WATCH: Drones battle wild dogs in Southern Downs
IN A nation first, Ninox Robotics sent drones flying high over the Western Downs yesterday morning.
The company partnered with Southern Downs and Goondiwindi Regional Councils, using the drones to improve baiting programs across the region.
SDRC pest management officer Craig Magnussen said it was important for the different groups to join forces to find where wild dogs were moving.
"Really this is about making aerial baiting and shooting more efficient and giving us a better idea of where these dogs are moving," Mr Magnussen said.
"You can send in trappers but often it's such a big area of land so we would really like to use this technology to find out where they're coming from so we can adjust our control methods accordingly."
The drones took to the sky above Brooklyn, a sheep and cattle property owned by grazier Brendan Frith.
"I've been out here for about two years and though we haven't had huge stock losses (pest animals) are a recognised problem in the area," Mr Frith said.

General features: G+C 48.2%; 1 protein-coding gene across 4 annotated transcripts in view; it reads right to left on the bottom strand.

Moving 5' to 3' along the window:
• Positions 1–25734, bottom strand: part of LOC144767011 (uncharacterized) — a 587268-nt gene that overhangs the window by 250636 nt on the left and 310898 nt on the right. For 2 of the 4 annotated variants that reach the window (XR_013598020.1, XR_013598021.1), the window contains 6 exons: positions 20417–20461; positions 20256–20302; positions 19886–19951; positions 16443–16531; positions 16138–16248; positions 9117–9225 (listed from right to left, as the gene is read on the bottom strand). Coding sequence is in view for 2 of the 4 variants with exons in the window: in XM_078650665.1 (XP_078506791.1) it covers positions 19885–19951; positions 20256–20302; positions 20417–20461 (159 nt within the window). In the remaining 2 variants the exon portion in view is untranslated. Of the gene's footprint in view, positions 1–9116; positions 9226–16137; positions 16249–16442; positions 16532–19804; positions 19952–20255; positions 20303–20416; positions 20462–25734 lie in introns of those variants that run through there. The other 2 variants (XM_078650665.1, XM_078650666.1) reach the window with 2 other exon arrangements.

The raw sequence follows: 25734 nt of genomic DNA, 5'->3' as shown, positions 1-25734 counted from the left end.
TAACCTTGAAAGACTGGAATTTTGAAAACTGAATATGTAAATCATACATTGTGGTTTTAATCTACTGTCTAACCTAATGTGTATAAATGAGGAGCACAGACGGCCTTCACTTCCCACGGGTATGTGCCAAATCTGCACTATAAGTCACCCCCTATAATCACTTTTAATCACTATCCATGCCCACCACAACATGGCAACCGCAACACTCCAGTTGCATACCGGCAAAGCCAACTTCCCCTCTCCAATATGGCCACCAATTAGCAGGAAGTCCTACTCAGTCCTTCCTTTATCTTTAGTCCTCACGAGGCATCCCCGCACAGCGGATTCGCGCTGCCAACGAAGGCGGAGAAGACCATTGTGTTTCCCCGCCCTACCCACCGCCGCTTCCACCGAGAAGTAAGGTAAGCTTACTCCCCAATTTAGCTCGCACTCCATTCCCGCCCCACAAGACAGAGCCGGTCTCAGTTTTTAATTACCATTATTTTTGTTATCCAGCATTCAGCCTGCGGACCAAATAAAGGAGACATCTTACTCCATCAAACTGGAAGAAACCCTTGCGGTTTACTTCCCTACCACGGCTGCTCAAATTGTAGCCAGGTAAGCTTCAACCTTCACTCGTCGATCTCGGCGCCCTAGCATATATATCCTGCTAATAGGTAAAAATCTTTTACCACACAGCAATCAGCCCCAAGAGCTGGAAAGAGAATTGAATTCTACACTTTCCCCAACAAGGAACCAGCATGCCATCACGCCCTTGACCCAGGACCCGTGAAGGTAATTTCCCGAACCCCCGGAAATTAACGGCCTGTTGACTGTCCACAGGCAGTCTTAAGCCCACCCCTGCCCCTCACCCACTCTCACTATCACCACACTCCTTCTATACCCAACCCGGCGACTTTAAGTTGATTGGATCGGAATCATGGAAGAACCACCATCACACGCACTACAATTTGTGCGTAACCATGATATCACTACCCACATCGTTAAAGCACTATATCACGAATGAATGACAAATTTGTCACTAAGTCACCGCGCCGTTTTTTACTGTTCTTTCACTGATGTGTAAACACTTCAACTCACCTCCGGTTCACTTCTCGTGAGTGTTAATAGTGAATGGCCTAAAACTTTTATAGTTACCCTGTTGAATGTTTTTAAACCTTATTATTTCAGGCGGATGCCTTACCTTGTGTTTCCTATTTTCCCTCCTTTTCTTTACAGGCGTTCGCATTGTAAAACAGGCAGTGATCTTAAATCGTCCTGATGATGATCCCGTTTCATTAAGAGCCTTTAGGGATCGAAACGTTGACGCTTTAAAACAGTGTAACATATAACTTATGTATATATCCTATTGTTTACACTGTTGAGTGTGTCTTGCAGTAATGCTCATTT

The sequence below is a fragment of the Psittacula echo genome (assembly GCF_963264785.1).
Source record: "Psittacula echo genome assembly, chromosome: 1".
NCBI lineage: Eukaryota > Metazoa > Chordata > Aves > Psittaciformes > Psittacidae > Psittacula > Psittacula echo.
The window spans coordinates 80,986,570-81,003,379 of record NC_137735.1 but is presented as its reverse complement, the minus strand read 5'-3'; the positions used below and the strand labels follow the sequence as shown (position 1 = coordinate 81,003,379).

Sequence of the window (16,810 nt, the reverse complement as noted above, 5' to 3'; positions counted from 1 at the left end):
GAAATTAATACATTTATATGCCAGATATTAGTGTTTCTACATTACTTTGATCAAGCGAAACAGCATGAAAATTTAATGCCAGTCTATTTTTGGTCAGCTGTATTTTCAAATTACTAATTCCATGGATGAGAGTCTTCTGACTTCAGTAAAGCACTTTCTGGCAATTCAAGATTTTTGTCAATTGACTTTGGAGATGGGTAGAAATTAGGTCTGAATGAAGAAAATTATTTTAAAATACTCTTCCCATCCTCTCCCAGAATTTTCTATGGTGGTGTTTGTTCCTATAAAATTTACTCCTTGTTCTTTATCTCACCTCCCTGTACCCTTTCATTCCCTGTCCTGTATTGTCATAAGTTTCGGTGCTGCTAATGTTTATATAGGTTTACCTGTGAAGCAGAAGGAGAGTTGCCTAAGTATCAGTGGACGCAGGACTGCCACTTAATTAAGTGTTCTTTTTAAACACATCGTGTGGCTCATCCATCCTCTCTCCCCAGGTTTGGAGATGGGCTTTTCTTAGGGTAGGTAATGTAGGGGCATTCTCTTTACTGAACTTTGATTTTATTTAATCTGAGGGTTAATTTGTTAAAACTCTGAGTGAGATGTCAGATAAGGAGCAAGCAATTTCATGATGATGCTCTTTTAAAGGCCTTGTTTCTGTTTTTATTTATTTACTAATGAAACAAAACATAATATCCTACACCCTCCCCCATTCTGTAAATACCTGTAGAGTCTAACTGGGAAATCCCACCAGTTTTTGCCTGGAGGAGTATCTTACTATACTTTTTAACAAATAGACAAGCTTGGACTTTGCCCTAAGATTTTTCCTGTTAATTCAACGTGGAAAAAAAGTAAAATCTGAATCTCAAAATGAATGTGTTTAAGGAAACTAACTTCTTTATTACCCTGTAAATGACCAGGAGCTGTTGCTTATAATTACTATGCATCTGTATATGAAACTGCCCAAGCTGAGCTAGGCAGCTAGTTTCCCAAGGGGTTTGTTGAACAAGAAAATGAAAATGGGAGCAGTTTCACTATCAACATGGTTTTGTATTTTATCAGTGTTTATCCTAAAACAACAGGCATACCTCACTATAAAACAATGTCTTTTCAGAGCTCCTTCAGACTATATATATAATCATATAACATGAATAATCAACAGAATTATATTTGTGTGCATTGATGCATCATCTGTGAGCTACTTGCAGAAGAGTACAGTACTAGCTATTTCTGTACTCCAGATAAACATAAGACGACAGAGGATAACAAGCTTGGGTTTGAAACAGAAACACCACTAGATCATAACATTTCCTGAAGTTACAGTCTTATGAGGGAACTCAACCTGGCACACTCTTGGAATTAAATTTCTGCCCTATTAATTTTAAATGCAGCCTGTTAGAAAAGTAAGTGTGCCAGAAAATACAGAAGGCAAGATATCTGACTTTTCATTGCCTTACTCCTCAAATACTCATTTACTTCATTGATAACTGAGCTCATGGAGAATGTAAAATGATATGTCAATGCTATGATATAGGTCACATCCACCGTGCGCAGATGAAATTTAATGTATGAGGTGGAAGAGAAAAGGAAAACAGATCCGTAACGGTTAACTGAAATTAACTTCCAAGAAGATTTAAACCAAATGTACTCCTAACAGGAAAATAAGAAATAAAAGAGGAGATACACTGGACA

"I think the drones are definitely a good thing to help landholders out here with pest tracking - it could be a very valuable tool."
The military-grade drones can fly for up to four hours at a time and use both standard and thermal imaging to track animals.
Ninox managing director Marcus Ehrlich said he was pleased to pioneer the aircrafts for pest control applications.
"We know there's been problems with invasive species here and we're honoured to have forward thinking groups like Southern Downs Council and Granite Border Landcare as our first clients," Mr Ehrlich said.
"There are a lot of ideas out there about the applications of robotics and this seemed like a worthwhile one so we moved to make it happen."